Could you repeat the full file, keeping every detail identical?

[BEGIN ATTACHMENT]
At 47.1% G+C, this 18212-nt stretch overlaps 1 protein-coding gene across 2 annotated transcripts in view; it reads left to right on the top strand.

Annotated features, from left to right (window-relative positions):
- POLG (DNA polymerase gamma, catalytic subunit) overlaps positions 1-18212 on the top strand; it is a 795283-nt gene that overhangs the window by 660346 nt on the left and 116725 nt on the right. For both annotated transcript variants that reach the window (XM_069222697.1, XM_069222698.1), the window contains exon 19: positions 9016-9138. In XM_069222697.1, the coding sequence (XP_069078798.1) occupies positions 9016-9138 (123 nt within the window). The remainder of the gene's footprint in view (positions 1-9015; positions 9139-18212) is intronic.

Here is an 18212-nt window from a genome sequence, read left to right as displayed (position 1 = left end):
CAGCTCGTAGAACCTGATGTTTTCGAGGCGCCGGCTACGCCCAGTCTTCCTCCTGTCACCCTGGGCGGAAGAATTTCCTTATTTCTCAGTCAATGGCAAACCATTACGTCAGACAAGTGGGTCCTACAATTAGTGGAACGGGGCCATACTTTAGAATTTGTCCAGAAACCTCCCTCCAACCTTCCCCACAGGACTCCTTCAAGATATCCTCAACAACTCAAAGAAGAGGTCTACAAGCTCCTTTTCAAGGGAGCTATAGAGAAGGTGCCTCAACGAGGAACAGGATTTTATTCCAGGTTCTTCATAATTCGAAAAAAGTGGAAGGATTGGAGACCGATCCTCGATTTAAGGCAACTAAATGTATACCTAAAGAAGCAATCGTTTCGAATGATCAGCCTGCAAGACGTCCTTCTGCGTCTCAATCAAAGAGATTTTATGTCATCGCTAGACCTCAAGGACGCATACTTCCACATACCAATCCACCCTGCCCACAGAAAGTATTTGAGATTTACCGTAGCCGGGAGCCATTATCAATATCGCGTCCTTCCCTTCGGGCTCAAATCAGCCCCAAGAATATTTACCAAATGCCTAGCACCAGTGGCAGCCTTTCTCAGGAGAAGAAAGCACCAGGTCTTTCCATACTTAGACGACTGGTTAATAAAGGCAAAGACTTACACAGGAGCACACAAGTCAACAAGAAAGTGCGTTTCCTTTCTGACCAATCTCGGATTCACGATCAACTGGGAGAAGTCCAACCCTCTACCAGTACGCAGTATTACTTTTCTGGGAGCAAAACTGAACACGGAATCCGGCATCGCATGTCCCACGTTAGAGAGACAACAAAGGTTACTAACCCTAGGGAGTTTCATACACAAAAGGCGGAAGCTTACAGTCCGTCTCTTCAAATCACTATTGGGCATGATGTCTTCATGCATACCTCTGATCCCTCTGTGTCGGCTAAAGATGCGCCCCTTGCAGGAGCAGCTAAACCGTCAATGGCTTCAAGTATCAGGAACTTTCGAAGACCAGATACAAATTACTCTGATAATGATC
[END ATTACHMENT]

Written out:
At 47.1% G+C, this 18212-nt stretch overlaps 1 protein-coding gene across 2 annotated transcripts in view; it reads left to right on the top strand.

Annotated features, from left to right (window-relative positions):
- POLG (DNA polymerase gamma, catalytic subunit) overlaps positions 1-18212 on the top strand; it is a 795283-nt gene that overhangs the window by 660346 nt on the left and 116725 nt on the right. For both annotated transcript variants that reach the window (XM_069222697.1, XM_069222698.1), the window contains exon 19: positions 9016-9138. In XM_069222697.1, the coding sequence (XP_069078798.1) occupies positions 9016-9138 (123 nt within the window). The remainder of the gene's footprint in view (positions 1-9015; positions 9139-18212) is intronic.

Here is an 18212-nt window from a genome sequence, read left to right as displayed (position 1 = left end):
CAGCTCGTAGAACCTGATGTTTTCGAGGCGCCGGCTACGCCCAGTCTTCCTCCTGTCACCCTGGGCGGAAGAATTTCCTTATTTCTCAGTCAATGGCAAACCATTACGTCAGACAAGTGGGTCCTACAATTAGTGGAACGGGGCCATACTTTAGAATTTGTCCAGAAACCTCCCTCCAACCTTCCCCACAGGACTCCTTCAAGATATCCTCAACAACTCAAAGAAGAGGTCTACAAGCTCCTTTTCAAGGGAGCTATAGAGAAGGTGCCTCAACGAGGAACAGGATTTTATTCCAGGTTCTTCATAATTCGAAAAAAGTGGAAGGATTGGAGACCGATCCTCGATTTAAGGCAACTAAATGTATACCTAAAGAAGCAATCGTTTCGAATGATCAGCCTGCAAGACGTCCTTCTGCGTCTCAATCAAAGAGATTTTATGTCATCGCTAGACCTCAAGGACGCATACTTCCACATACCAATCCACCCTGCCCACAGAAAGTATTTGAGATTTACCGTAGCCGGGAGCCATTATCAATATCGCGTCCTTCCCTTCGGGCTCAAATCAGCCCCAAGAATATTTACCAAATGCCTAGCACCAGTGGCAGCCTTTCTCAGGAGAAGAAAGCACCAGGTCTTTCCATACTTAGACGACTGGTTAATAAAGGCAAAGACTTACACAGGAGCACACAAGTCAACAAGAAAGTGCGTTTCCTTTCTGACCAATCTCGGATTCACGATCAACTGGGAGAAGTCCAACCCTCTACCAGTACGCAGTATTACTTTTCTGGGAGCAAAACTGAACACGGAATCCGGCATCGCATGTCCCACGTTAGAGAGACAACAAAGGTTACTAACCCTAGGGAGTTTCATACACAAAAGGCGGAAGCTTACAGTCCGTCTCTTCAAATCACTATTGGGCATGATGTCTTCATGCATACCTCTGATCCCTCTGTGTCGGCTAAAGATGCGCCCCTTGCAGGAGCAGCTAAACCGTCAATGGCTTCAAGTATCAGGAACTTTCGAAGACCAGATACAAATTACTCTGATAATGATC